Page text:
Title 17 U. S. C. §411(a) states that “no civil action for infringement of the copyright in any United States work shall be instituted until . . . registration of the copyright claim has been made in accordance with this title.” In affirming the Eleventh Circuit’s decision, the Supreme Court rejected the “application approach” previously applied by other lower courts, including the Fifth and Ninth Circuits, which held that a registration “has been made” upon submission of the application to the Copyright Office. The rationale for this “application approach” had been that once the Copyright Office processes the claimant’s application, the effective date of the Copyright Office’s determination of whether to grant the registration or not is the date on which the application was filed, so lawsuits should be allowed from the date that the application was secured. Additionally, because the claimant has no idea how quickly the Copyright Office will process its application, and the only prerequisite to registration for works that are copyrightable is a completed application, an application date is sufficient.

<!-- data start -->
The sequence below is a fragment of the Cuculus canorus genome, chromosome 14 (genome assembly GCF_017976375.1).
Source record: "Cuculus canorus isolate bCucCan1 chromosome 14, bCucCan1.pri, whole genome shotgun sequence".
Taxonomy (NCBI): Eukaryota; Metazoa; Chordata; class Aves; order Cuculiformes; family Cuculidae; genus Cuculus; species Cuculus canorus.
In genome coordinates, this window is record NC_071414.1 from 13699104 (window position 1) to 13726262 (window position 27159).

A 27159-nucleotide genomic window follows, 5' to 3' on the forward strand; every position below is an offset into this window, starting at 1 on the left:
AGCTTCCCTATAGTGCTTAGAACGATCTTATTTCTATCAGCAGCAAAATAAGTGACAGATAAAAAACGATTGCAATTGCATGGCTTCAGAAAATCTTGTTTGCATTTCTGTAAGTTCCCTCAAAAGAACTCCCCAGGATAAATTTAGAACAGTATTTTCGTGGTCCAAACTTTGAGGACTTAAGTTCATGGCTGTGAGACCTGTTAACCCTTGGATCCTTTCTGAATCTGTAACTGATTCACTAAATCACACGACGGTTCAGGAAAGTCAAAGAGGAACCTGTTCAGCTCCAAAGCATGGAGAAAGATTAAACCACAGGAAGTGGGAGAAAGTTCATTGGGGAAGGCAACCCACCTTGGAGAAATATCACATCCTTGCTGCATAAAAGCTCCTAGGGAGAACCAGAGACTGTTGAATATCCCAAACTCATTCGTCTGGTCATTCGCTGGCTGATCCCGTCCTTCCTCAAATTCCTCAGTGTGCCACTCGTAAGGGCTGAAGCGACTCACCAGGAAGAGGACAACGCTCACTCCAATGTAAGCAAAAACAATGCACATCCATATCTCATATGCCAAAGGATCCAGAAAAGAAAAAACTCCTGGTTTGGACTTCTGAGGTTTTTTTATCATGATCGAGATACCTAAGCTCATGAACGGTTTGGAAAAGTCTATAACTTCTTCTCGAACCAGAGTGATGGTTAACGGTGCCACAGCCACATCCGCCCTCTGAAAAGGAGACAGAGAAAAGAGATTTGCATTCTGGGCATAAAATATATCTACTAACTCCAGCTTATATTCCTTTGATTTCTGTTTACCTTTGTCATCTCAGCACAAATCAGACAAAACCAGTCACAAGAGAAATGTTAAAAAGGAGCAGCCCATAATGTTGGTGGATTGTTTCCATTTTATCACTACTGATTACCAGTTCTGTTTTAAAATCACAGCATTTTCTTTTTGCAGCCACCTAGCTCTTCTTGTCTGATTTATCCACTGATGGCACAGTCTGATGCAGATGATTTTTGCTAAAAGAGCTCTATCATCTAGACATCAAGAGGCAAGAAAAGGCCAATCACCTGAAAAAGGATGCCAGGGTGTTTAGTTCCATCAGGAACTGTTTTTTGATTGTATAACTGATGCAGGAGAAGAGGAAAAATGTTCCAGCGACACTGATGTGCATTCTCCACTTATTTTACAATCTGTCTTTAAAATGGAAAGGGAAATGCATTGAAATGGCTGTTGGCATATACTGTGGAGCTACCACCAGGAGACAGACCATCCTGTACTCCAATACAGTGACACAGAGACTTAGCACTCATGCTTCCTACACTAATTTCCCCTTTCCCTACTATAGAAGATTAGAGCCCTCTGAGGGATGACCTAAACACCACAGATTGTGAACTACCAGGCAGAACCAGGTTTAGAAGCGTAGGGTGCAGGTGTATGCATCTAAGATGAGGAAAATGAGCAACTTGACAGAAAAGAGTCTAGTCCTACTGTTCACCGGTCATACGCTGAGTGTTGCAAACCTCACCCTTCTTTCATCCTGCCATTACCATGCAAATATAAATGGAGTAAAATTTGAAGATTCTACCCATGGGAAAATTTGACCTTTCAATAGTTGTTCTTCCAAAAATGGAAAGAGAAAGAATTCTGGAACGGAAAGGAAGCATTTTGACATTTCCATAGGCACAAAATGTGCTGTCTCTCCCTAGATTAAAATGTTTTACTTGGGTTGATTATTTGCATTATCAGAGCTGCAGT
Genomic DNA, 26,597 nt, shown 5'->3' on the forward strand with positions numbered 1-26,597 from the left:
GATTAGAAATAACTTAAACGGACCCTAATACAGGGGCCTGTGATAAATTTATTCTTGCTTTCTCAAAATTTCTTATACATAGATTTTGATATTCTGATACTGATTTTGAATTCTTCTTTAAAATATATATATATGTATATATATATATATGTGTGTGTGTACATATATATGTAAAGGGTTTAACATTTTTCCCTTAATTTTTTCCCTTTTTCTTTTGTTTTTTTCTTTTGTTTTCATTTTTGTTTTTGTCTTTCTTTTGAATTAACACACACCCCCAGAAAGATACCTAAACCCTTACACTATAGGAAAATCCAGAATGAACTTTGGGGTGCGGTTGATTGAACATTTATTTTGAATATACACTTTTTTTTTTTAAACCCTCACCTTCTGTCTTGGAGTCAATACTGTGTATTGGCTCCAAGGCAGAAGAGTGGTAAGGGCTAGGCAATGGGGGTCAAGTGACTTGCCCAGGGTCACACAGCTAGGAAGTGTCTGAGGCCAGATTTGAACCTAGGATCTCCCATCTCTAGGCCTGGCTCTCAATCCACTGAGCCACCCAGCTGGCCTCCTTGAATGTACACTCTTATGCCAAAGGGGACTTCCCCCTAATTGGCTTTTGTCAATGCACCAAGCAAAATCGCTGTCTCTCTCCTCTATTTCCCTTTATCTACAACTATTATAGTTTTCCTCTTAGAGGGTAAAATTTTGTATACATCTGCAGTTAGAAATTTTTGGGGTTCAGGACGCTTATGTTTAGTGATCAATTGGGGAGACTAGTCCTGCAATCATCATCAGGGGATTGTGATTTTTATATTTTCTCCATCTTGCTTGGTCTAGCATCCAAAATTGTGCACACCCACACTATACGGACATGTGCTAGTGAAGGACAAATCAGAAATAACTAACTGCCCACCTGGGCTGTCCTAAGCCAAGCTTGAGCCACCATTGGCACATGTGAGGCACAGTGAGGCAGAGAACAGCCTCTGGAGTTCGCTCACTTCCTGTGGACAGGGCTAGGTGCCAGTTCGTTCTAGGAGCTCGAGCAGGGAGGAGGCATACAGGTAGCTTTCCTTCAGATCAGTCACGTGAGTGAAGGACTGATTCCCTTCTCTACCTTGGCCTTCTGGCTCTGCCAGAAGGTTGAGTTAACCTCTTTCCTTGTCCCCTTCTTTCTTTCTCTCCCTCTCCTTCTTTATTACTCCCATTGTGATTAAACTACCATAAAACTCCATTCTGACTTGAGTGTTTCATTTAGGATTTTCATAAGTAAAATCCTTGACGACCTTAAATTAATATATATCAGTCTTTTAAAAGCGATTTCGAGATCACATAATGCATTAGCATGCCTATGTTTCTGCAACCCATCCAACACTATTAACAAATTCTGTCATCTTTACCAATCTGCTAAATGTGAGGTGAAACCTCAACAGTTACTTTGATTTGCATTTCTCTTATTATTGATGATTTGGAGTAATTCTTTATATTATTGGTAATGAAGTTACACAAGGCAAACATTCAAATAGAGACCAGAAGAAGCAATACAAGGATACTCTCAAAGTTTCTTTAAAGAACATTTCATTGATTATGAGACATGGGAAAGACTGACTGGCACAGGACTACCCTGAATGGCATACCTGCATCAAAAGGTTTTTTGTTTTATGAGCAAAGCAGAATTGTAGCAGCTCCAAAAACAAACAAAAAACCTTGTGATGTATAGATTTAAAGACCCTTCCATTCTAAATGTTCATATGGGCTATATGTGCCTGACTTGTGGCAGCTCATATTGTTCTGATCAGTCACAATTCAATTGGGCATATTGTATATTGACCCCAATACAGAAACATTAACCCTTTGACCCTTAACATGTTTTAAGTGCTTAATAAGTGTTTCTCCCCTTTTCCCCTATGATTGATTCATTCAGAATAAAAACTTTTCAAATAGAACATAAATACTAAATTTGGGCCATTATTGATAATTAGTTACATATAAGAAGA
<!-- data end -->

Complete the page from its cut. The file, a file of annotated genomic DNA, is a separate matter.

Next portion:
The Supreme Court, though, agreed with the Tenth and Eleventh Circuits in holding that the registration “has been made” when the Copyright Office grants the registration, finding that a contrary reading of the statute would render the exceptions to the rule against filing before registration superfluous.
So, what is the takeaway from this decision? In order to have protect themselves and their works, claimants need to register their works quickly! To begin a lawsuit—and therefore to generally establish the timeline for computation of actual damages and disgorgeable profits—a plaintiff in a copyright suit must have a duly issued registration. Although the Supreme Court held that the registration requirement does not foreclose a claimant from recovering damages for infringements occurring both before and after registration, the effective “window” of recoverable damages may be shifted as a result of the time it takes to process an application for the copyright registration. The difference between a standard application and an expedited application typically amounts to both many months of wait time and thousands of dollars in fees. If a claimant doesn’t have the luxury of either waiting around to enforce its rights or to spend a great deal to expedite its application, the Supreme Court’s registration requirement will assuredly affect when the claimant can file suit, and the ultimate amount of damages recoverable in that suit. Moving forward, copyright claimants must be even more diligent in properly and speedily registering their works in order to garner the highest degree of protection in the courts.